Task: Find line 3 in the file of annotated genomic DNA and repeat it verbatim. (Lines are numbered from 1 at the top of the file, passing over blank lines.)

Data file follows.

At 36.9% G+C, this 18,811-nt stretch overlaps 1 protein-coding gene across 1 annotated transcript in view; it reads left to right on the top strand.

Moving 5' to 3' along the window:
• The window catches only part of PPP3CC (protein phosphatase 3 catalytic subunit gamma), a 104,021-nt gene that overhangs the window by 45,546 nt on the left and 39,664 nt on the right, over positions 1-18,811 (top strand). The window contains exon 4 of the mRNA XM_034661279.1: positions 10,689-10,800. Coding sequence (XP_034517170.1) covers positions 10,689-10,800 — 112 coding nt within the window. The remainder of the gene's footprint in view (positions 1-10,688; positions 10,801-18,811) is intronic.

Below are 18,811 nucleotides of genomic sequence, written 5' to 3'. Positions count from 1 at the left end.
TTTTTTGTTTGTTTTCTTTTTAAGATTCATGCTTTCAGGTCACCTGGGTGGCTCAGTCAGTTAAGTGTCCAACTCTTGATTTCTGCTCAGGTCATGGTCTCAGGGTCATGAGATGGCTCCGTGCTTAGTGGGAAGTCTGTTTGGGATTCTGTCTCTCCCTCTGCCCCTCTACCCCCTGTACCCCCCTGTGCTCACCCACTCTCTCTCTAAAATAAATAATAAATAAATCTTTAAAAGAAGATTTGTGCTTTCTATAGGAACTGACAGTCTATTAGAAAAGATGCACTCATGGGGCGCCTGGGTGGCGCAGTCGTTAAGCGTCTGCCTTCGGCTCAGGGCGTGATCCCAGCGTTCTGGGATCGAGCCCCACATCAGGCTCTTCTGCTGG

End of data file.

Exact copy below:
• The window catches only part of PPP3CC (protein phosphatase 3 catalytic subunit gamma), a 104,021-nt gene that overhangs the window by 45,546 nt on the left and 39,664 nt on the right, over positions 1-18,811 (top strand). The window contains exon 4 of the mRNA XM_034661279.1: positions 10,689-10,800. Coding sequence (XP_034517170.1) covers positions 10,689-10,800 — 112 coding nt within the window. The remainder of the gene's footprint in view (positions 1-10,688; positions 10,801-18,811) is intronic.